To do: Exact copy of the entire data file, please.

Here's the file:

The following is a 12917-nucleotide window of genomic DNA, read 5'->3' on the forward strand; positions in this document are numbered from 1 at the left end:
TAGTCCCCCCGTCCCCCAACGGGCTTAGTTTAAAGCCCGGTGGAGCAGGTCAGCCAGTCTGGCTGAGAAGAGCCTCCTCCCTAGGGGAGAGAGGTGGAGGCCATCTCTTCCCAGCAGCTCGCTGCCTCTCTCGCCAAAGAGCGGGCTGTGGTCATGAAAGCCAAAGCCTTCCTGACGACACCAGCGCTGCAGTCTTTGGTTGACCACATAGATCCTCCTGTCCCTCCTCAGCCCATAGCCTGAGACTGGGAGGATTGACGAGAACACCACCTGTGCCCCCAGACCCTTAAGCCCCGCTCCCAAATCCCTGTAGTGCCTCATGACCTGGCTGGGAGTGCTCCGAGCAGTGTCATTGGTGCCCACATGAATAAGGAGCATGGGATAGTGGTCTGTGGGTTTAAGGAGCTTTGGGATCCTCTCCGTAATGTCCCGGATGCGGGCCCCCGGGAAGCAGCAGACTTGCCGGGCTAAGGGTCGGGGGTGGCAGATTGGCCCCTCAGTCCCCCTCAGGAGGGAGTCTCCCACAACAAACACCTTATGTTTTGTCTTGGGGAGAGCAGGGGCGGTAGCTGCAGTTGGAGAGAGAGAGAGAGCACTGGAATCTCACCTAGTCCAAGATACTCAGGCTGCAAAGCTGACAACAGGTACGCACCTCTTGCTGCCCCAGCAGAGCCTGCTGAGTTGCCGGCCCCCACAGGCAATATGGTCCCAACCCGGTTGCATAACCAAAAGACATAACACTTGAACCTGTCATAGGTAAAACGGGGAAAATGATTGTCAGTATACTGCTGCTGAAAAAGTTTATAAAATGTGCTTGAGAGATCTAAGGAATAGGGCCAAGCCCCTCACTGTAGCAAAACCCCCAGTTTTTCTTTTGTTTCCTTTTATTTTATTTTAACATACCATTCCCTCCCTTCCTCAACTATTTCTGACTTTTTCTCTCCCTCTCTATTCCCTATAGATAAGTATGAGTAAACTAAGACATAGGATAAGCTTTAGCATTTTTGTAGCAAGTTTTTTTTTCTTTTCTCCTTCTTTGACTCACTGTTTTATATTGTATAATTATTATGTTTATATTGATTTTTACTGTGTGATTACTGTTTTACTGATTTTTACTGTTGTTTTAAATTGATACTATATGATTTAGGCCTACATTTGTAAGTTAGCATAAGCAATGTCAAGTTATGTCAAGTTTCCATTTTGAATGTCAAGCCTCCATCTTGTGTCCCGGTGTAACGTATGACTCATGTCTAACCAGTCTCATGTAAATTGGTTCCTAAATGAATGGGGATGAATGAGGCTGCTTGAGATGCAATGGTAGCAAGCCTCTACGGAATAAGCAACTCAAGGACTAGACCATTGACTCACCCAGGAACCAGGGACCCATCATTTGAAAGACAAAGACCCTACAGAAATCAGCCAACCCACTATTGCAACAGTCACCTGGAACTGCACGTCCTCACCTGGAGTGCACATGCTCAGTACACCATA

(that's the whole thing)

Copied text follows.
The following is a 12917-nucleotide window of genomic DNA, read 5'->3' on the forward strand; positions in this document are numbered from 1 at the left end:
TAGTCCCCCCGTCCCCCAACGGGCTTAGTTTAAAGCCCGGTGGAGCAGGTCAGCCAGTCTGGCTGAGAAGAGCCTCCTCCCTAGGGGAGAGAGGTGGAGGCCATCTCTTCCCAGCAGCTCGCTGCCTCTCTCGCCAAAGAGCGGGCTGTGGTCATGAAAGCCAAAGCCTTCCTGACGACACCAGCGCTGCAGTCTTTGGTTGACCACATAGATCCTCCTGTCCCTCCTCAGCCCATAGCCTGAGACTGGGAGGATTGACGAGAACACCACCTGTGCCCCCAGACCCTTAAGCCCCGCTCCCAAATCCCTGTAGTGCCTCATGACCTGGCTGGGAGTGCTCCGAGCAGTGTCATTGGTGCCCACATGAATAAGGAGCATGGGATAGTGGTCTGTGGGTTTAAGGAGCTTTGGGATCCTCTCCGTAATGTCCCGGATGCGGGCCCCCGGGAAGCAGCAGACTTGCCGGGCTAAGGGTCGGGGGTGGCAGATTGGCCCCTCAGTCCCCCTCAGGAGGGAGTCTCCCACAACAAACACCTTATGTTTTGTCTTGGGGAGAGCAGGGGCGGTAGCTGCAGTTGGAGAGAGAGAGAGAGCACTGGAATCTCACCTAGTCCAAGATACTCAGGCTGCAAAGCTGACAACAGGTACGCACCTCTTGCTGCCCCAGCAGAGCCTGCTGAGTTGCCGGCCCCCACAGGCAATATGGTCCCAACCCGGTTGCATAACCAAAAGACATAACACTTGAACCTGTCATAGGTAAAACGGGGAAAATGATTGTCAGTATACTGCTGCTGAAAAAGTTTATAAAATGTGCTTGAGAGATCTAAGGAATAGGGCCAAGCCCCTCACTGTAGCAAAACCCCCAGTTTTTCTTTTGTTTCCTTTTATTTTATTTTAACATACCATTCCCTCCCTTCCTCAACTATTTCTGACTTTTTCTCTCCCTCTCTATTCCCTATAGATAAGTATGAGTAAACTAAGACATAGGATAAGCTTTAGCATTTTTGTAGCAAGTTTTTTTTTCTTTTCTCCTTCTTTGACTCACTGTTTTATATTGTATAATTATTATGTTTATATTGATTTTTACTGTGTGATTACTGTTTTACTGATTTTTACTGTTGTTTTAAATTGATACTATATGATTTAGGCCTACATTTGTAAGTTAGCATAAGCAATGTCAAGTTATGTCAAGTTTCCATTTTGAATGTCAAGCCTCCATCTTGTGTCCCGGTGTAACGTATGACTCATGTCTAACCAGTCTCATGTAAATTGGTTCCTAAATGAATGGGGATGAATGAGGCTGCTTGAGATGCAATGGTAGCAAGCCTCTACGGAATAAGCAACTCAAGGACTAGACCATTGACTCACCCAGGAACCAGGGACCCATCATTTGAAAGACAAAGACCCTACAGAAATCAGCCAACCCACTATTGCAACAGTCACCTGGAACTGCACGTCCTCACCTGGAGTGCACATGCTCAGTACACCATA